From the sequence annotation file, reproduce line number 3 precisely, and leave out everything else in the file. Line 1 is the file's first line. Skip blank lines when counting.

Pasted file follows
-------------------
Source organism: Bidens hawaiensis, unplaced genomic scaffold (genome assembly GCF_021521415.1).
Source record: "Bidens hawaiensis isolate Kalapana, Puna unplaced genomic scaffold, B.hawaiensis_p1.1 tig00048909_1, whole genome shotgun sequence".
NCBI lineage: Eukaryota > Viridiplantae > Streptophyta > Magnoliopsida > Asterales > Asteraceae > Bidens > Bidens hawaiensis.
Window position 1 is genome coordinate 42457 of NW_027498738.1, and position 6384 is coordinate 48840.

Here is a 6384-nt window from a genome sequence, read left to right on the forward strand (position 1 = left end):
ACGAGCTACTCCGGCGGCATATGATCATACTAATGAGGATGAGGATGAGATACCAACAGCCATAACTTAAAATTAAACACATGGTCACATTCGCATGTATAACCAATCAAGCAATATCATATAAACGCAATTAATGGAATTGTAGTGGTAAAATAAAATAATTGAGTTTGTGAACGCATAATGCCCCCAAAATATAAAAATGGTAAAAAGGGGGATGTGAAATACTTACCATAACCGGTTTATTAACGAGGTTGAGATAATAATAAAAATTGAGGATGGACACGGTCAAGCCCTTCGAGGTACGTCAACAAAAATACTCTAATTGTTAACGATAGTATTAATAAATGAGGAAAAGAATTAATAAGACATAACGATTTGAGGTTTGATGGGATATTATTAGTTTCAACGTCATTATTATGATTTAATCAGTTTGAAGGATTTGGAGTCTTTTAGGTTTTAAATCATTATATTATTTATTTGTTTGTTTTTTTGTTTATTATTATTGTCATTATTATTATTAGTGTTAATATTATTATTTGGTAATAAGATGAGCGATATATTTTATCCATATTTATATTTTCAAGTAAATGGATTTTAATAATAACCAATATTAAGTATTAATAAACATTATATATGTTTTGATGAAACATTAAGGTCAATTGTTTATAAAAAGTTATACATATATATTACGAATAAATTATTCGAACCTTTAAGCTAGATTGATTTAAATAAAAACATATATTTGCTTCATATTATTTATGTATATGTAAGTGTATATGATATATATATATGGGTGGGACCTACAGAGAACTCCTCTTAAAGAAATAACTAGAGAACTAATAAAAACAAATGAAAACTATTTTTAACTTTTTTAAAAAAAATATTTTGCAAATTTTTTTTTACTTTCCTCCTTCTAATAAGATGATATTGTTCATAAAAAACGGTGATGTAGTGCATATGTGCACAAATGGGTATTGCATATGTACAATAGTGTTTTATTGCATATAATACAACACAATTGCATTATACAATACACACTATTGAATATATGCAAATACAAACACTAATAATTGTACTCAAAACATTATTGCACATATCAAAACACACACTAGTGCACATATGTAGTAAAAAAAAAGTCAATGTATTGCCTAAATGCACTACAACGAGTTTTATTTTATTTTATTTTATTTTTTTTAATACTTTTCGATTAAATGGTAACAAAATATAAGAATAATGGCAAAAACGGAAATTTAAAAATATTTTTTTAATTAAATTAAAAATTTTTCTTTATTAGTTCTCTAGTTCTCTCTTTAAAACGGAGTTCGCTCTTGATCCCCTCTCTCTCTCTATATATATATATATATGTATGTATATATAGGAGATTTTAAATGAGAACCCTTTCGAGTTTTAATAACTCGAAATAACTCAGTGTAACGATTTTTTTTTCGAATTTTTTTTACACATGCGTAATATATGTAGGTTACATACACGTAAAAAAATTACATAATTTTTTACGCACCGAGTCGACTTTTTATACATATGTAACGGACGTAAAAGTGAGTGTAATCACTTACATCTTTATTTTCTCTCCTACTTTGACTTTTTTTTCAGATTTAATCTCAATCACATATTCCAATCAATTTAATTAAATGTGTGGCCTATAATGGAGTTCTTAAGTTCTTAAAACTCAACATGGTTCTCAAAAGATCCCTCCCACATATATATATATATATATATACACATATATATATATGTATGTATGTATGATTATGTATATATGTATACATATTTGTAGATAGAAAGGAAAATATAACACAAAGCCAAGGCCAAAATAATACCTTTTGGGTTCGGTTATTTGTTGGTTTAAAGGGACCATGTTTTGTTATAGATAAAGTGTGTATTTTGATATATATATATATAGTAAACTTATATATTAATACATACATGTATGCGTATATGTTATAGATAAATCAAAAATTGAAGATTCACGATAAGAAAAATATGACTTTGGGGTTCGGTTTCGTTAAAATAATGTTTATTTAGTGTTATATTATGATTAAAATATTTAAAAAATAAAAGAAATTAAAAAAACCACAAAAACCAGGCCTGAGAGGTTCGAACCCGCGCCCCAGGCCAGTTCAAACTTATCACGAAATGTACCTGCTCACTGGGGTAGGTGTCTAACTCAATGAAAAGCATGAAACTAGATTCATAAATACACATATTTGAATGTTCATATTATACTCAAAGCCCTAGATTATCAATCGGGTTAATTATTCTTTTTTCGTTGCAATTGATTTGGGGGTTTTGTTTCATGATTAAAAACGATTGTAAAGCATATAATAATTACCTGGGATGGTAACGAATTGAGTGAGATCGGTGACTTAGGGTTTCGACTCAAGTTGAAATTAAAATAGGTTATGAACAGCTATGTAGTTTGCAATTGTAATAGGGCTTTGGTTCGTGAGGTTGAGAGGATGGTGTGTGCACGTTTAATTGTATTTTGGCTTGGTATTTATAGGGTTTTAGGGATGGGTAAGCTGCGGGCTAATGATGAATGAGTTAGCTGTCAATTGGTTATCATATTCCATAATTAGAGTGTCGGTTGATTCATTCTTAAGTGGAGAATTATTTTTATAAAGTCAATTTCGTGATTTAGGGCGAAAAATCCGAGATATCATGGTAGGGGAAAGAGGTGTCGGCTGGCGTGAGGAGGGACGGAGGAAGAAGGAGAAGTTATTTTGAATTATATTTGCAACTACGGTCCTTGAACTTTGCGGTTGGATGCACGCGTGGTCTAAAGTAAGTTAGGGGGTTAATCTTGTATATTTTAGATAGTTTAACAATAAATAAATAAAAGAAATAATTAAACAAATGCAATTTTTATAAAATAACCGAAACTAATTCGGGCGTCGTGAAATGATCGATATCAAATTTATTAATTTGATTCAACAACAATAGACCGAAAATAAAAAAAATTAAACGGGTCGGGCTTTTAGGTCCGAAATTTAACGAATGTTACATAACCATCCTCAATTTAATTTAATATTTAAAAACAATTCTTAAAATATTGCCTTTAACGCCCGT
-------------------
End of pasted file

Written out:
NCBI lineage: Eukaryota > Viridiplantae > Streptophyta > Magnoliopsida > Asterales > Asteraceae > Bidens > Bidens hawaiensis.